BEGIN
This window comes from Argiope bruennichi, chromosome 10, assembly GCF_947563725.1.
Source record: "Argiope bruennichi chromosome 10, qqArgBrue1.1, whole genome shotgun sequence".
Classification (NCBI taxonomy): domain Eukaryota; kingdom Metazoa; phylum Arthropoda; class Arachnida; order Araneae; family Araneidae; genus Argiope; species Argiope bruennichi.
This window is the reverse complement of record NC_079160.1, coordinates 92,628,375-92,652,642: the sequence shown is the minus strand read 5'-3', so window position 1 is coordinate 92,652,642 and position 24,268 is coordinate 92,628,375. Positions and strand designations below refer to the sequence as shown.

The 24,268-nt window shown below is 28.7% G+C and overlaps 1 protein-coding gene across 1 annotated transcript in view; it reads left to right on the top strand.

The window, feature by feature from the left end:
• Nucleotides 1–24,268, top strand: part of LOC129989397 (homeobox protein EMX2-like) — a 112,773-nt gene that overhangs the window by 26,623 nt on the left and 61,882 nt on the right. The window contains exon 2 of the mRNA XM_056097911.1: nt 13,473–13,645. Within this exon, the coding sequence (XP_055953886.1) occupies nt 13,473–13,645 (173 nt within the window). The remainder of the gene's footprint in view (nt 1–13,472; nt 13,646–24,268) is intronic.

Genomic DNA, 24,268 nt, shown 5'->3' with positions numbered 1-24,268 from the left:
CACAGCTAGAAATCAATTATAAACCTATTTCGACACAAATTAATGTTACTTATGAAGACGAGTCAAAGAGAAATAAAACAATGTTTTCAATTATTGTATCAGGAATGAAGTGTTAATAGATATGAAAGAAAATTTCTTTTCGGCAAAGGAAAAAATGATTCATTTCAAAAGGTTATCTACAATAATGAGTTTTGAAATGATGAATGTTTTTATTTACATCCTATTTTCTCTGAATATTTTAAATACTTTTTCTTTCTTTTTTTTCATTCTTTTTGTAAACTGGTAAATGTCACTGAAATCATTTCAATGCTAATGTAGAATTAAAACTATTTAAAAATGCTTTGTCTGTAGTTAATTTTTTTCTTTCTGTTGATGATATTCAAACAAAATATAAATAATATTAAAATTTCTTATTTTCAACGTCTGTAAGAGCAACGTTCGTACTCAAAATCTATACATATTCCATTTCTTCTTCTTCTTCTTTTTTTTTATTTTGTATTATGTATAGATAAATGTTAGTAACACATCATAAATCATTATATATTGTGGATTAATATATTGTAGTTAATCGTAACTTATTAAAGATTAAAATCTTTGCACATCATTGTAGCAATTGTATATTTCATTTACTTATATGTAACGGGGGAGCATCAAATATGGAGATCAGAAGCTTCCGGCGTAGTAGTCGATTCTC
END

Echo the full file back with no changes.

This window comes from Argiope bruennichi, chromosome 10, assembly GCF_947563725.1.
Source record: "Argiope bruennichi chromosome 10, qqArgBrue1.1, whole genome shotgun sequence".
Classification (NCBI taxonomy): domain Eukaryota; kingdom Metazoa; phylum Arthropoda; class Arachnida; order Araneae; family Araneidae; genus Argiope; species Argiope bruennichi.
This window is the reverse complement of record NC_079160.1, coordinates 92,628,375-92,652,642: the sequence shown is the minus strand read 5'-3', so window position 1 is coordinate 92,652,642 and position 24,268 is coordinate 92,628,375. Positions and strand designations below refer to the sequence as shown.

The 24,268-nt window shown below is 28.7% G+C and overlaps 1 protein-coding gene across 1 annotated transcript in view; it reads left to right on the top strand.

The window, feature by feature from the left end:
• Nucleotides 1–24,268, top strand: part of LOC129989397 (homeobox protein EMX2-like) — a 112,773-nt gene that overhangs the window by 26,623 nt on the left and 61,882 nt on the right. The window contains exon 2 of the mRNA XM_056097911.1: nt 13,473–13,645. Within this exon, the coding sequence (XP_055953886.1) occupies nt 13,473–13,645 (173 nt within the window). The remainder of the gene's footprint in view (nt 1–13,472; nt 13,646–24,268) is intronic.

Genomic DNA, 24,268 nt, shown 5'->3' with positions numbered 1-24,268 from the left:
CACAGCTAGAAATCAATTATAAACCTATTTCGACACAAATTAATGTTACTTATGAAGACGAGTCAAAGAGAAATAAAACAATGTTTTCAATTATTGTATCAGGAATGAAGTGTTAATAGATATGAAAGAAAATTTCTTTTCGGCAAAGGAAAAAATGATTCATTTCAAAAGGTTATCTACAATAATGAGTTTTGAAATGATGAATGTTTTTATTTACATCCTATTTTCTCTGAATATTTTAAATACTTTTTCTTTCTTTTTTTTCATTCTTTTTGTAAACTGGTAAATGTCACTGAAATCATTTCAATGCTAATGTAGAATTAAAACTATTTAAAAATGCTTTGTCTGTAGTTAATTTTTTTCTTTCTGTTGATGATATTCAAACAAAATATAAATAATATTAAAATTTCTTATTTTCAACGTCTGTAAGAGCAACGTTCGTACTCAAAATCTATACATATTCCATTTCTTCTTCTTCTTCTTTTTTTTTATTTTGTATTATGTATAGATAAATGTTAGTAACACATCATAAATCATTATATATTGTGGATTAATATATTGTAGTTAATCGTAACTTATTAAAGATTAAAATCTTTGCACATCATTGTAGCAATTGTATATTTCATTTACTTATATGTAACGGGGGAGCATCAAATATGGAGATCAGAAGCTTCCGGCGTAGTAGTCGATTCTC